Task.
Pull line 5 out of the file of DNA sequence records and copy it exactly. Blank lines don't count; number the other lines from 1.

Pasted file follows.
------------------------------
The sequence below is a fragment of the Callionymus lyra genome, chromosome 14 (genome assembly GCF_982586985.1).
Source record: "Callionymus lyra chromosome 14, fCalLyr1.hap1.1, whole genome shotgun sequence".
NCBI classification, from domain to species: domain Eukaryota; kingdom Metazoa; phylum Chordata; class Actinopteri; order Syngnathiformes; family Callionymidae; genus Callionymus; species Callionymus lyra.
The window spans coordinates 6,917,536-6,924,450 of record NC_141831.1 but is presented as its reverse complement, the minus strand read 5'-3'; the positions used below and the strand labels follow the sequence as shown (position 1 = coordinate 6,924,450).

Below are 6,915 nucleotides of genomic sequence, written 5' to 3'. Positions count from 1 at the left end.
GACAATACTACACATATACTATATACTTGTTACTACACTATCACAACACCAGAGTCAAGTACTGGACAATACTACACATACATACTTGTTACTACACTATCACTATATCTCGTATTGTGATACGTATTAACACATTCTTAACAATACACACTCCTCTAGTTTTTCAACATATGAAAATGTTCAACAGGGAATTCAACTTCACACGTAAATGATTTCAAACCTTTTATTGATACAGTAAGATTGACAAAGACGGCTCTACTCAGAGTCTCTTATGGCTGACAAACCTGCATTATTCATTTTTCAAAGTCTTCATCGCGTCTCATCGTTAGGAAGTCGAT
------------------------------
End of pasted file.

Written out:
Below are 6,915 nucleotides of genomic sequence, written 5' to 3'. Positions count from 1 at the left end.